8. noone_particular

    noone_particular Registered Member

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  9. Behold Eck

    Behold Eck Registered Member

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    You actually let rootkits on to your real system and duped their drivers etc ...? WOW, your a real cyber boffin to be sure.

    Apart from the usual noob fiascos about a year or so ago I ran a free av setup just to see where it hailed from and of course it started doing crazy things.

    Luckly I ran it sandboxed in Sandboxie so no damage done, but I nearly did`nt run it in Sandboxie. Lesson learned.
     
  10. guest

    guest Guest

    I dunno. Because it will turn into a mad festival?

    Meh, just a privacy oriented issue is not going to be a valid reason to abandon the ship for me. :p

    Instead, why don't we say things like "antivirus programs inject DLLs to your web browsers and manipulate their behaviors and it might decrease the security mechanism of the browsers themselves and increase the attack surface"? Much better than "I don't use an AV and I have no problems whatsoever" which is not educative at all no matter how you see it.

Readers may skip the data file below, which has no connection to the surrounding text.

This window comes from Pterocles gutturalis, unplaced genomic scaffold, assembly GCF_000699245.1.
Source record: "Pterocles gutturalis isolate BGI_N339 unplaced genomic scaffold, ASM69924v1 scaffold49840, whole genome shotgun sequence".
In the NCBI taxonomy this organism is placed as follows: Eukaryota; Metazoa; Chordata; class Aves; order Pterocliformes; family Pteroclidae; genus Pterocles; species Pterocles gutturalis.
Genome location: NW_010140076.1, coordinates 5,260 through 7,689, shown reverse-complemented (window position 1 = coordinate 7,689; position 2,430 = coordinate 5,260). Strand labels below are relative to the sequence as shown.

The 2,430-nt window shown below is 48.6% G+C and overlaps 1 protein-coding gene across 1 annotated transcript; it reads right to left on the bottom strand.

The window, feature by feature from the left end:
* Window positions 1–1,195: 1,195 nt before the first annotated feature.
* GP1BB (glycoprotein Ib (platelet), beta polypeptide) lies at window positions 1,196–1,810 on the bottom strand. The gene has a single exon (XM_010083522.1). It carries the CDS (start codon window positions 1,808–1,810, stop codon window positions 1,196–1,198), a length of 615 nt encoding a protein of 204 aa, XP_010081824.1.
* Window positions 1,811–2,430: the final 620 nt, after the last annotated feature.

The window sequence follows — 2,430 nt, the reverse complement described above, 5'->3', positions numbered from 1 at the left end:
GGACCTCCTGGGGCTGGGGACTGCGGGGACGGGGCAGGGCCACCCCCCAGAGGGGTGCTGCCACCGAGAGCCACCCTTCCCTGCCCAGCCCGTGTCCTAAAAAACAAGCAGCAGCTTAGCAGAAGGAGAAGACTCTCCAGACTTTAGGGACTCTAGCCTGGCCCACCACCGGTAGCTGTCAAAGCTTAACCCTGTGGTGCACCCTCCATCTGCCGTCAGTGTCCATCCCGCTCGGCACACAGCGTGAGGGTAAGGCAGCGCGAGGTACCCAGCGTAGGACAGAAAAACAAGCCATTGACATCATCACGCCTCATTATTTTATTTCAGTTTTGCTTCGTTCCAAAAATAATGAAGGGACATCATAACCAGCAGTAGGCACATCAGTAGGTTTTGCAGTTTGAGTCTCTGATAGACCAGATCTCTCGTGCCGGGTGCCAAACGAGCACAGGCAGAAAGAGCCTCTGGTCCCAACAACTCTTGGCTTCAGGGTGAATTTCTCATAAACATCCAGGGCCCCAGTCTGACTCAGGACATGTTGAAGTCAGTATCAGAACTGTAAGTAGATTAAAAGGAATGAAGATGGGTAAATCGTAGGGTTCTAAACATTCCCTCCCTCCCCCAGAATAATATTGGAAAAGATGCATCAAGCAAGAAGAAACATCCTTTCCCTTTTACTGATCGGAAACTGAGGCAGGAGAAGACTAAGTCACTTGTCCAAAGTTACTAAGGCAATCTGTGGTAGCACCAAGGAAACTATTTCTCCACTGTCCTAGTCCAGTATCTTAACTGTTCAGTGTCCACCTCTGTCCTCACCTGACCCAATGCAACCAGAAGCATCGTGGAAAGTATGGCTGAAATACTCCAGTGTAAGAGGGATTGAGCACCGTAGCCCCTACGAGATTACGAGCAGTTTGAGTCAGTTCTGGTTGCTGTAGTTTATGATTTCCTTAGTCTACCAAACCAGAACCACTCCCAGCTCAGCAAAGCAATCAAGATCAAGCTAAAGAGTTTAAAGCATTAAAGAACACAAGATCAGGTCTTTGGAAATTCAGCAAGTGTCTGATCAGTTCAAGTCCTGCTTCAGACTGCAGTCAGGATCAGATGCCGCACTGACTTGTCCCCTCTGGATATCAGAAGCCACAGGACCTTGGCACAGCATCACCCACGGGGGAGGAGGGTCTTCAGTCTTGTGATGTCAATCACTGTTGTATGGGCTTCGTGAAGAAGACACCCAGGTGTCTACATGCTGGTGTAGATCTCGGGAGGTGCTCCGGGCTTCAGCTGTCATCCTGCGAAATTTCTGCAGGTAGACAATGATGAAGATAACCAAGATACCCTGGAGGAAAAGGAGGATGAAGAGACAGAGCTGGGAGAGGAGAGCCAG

11. Noob

    Noob Registered Member

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    I got into security things when i joined Wilders before that i would just run free software and trial AV's. :D
     
  12. tancrackers

    tancrackers Registered Member

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    I've owned Windows laptops for 4+ years, never once had an issue with viruses or any malware.
    I never understood how people can catch these insane viruses that redirect every webpage to some rogue website, or prevent the user from doing anything.

    I had a friend who caught a really bad virus. I asked, what AV do you use?
    He said none. REALLY? What a shocker!
     
  13. guest

    guest Guest

    You just need to have a bad day to get infected. ;)

    If you're saying that not using an AV means it's a game over, that's not entirely true. It's still effective IMO, but not the only way to prevent infections. Some of us here are not using a real-time AV and still fine. It's easy to block the malware from entering the computers. But what worries me a lot is the post threatgate scenarios, which is where you allow executables to run in full conscious. Classical HIPS is IMO the best method to analyze the behaviors of those programs. But unfortunately, they tend to work improperly in 64-bit OSes from my own experience.
     
  14. Tarnak

    Tarnak Registered Member

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    Not with default deny HIPS...
     
  15. imdb

    imdb Registered Member